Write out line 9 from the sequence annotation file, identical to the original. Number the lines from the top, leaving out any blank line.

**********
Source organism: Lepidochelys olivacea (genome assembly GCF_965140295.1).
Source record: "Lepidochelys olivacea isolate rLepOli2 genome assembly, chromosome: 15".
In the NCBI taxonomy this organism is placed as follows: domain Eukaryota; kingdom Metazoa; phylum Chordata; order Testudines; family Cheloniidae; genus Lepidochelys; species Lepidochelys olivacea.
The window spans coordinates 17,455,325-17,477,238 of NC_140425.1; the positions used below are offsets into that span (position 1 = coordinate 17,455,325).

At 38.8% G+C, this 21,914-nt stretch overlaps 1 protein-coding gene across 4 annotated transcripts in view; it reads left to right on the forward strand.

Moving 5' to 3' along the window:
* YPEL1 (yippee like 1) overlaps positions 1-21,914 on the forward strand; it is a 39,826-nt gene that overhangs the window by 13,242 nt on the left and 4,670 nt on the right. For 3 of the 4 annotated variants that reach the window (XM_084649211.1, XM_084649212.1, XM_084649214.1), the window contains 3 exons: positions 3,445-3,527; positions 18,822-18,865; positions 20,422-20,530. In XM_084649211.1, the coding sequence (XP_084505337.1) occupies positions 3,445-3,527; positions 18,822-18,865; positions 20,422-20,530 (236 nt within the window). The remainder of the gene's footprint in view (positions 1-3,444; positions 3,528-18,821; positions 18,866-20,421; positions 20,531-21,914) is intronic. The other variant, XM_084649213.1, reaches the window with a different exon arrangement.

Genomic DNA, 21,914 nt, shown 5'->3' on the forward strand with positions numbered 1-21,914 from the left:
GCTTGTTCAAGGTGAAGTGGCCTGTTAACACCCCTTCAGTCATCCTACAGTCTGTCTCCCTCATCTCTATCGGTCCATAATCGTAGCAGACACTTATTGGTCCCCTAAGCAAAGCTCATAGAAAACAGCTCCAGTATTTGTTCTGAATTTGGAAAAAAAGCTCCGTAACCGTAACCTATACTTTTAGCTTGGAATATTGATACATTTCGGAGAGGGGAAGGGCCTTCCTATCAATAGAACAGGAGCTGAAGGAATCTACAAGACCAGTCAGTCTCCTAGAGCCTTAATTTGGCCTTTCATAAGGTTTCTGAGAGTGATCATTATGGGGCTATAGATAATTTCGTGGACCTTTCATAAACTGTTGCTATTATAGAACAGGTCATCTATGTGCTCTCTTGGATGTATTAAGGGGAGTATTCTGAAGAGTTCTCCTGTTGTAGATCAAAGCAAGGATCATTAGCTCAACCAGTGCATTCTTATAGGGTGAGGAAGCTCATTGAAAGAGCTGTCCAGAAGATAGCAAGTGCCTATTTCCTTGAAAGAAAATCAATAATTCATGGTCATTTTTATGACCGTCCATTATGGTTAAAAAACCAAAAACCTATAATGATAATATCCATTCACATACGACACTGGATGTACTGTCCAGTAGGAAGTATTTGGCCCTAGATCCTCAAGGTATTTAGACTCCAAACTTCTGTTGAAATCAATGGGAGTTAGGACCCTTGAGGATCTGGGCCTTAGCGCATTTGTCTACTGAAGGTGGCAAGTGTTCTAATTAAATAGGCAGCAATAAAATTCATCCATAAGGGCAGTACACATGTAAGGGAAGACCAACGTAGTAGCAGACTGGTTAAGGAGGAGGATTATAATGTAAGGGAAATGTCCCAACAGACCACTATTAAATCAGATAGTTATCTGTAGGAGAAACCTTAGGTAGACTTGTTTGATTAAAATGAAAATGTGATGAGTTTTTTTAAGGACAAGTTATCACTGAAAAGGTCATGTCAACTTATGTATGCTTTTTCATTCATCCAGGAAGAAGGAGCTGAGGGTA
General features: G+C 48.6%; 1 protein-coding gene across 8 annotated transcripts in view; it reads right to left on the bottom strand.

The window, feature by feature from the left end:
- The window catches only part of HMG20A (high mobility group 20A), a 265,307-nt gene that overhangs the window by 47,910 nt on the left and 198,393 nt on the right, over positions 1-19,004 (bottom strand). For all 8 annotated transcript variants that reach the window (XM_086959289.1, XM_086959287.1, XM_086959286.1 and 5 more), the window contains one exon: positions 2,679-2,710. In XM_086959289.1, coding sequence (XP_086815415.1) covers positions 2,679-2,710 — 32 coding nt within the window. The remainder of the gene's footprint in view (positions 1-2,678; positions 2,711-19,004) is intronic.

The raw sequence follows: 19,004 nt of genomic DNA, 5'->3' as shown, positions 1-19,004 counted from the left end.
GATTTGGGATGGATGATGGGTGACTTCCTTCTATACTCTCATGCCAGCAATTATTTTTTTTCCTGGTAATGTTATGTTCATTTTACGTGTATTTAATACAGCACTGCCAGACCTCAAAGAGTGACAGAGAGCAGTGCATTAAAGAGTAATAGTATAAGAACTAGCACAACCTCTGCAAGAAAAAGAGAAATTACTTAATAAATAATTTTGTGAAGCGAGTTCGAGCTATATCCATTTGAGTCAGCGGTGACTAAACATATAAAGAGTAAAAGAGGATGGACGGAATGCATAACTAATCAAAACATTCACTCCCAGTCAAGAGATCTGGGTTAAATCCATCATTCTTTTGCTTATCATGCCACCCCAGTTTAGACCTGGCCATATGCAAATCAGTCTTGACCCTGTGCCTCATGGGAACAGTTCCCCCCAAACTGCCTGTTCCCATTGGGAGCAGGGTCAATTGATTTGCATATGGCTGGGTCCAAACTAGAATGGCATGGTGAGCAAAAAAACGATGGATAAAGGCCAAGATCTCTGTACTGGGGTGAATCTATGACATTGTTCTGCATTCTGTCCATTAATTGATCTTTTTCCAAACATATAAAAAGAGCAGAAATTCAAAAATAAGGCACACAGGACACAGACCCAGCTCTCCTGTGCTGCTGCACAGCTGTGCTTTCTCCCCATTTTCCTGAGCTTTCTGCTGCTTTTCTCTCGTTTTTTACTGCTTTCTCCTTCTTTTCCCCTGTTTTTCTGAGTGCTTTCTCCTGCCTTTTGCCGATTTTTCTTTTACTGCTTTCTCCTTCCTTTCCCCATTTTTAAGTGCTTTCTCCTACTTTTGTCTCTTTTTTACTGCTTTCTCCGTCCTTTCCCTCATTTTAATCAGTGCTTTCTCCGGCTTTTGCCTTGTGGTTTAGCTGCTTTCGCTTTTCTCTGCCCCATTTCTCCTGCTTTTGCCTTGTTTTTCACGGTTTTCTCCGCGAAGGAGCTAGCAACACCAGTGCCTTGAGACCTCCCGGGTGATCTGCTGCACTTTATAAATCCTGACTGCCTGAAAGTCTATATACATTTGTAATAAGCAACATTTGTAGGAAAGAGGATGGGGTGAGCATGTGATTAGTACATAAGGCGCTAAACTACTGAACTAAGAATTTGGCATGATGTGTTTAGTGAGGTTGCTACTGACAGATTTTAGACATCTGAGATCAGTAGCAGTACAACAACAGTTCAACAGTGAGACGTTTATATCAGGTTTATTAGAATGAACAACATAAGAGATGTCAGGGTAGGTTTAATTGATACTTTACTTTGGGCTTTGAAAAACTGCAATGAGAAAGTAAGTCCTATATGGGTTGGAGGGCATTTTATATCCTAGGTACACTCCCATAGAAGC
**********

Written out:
GCTTGTTCAAGGTGAAGTGGCCTGTTAACACCCCTTCAGTCATCCTACAGTCTGTCTCCCTCATCTCTATCGGTCCATAATCGTAGCAGACACTTATTGGTCCCCTAAGCAAAGCTCATAGAAAACAGCTCCAGTATTTGTTCTGAATTTGGAAAAAAAGCTCCGTAACCGTAACCTATACTTTTAGCTTGGAATATTGATACATTTCGGAGAGGGGAAGGGCCTTCCTATCAATAGAACAGGAGCTGAAGGAATCTACAAGACCAGTCAGTCTCCTAGAGCCTTAATTTGGCCTTTCATAAGGTTTCTGAGAGTGATCATTATGGGGCTATAGATAATTTCGTGGACCTTTCATAAACTGTTGCTATTATAGAACAGGTCATCTATGTGCTCTCTTGGATGTATTAAGGGGAGTATTCTGAAGAGTTCTCCTGTTGTAGATCAAAGCAAGGATCATTAGCTCAACCAGTGCATTCTTATAGGGTGAGGAAGCTCATTGAAAGAGCTGTCCAGAAGATAGCAAGTGCCTATTTCCTTGAAAGAAAATCAATAATTCATGGTCATTTTTATGACCGTCCATTATGGTTAAAAAACCAAAAACCTATAATGATAATATCCATTCACATACGACACTGGATGTACTGTCCAGTAGGAAGTATTTGGCCCTAGATCCTCAAGGTATTTAGACTCCAAACTTCTGTTGAAATCAATGGGAGTTAGGACCCTTGAGGATCTGGGCCTTAGCGCATTTGTCTACTGAAGGTGGCAAGTGTTCTAATTAAATAGGCAGCAATAAAATTCATCCATAAGGGCAGTACACATGTAAGGGAAGACCAACGTAGTAGCAGACTGGTTAAGGAGGAGGATTATAATGTAAGGGAAATGTCCCAACAGACCACTATTAAATCAGATAGTTATCTGTAGGAGAAACCTTAGGTAGACTTGTTTGATTAAAATGAAAATGTGATGAGTTTTTTTAAGGACAAGTTATCACTGAAAAGGTCATGTCAACTTATGTATGCTTTTTCATTCATCCAGGAAGAAGGAGCTGAGGGTA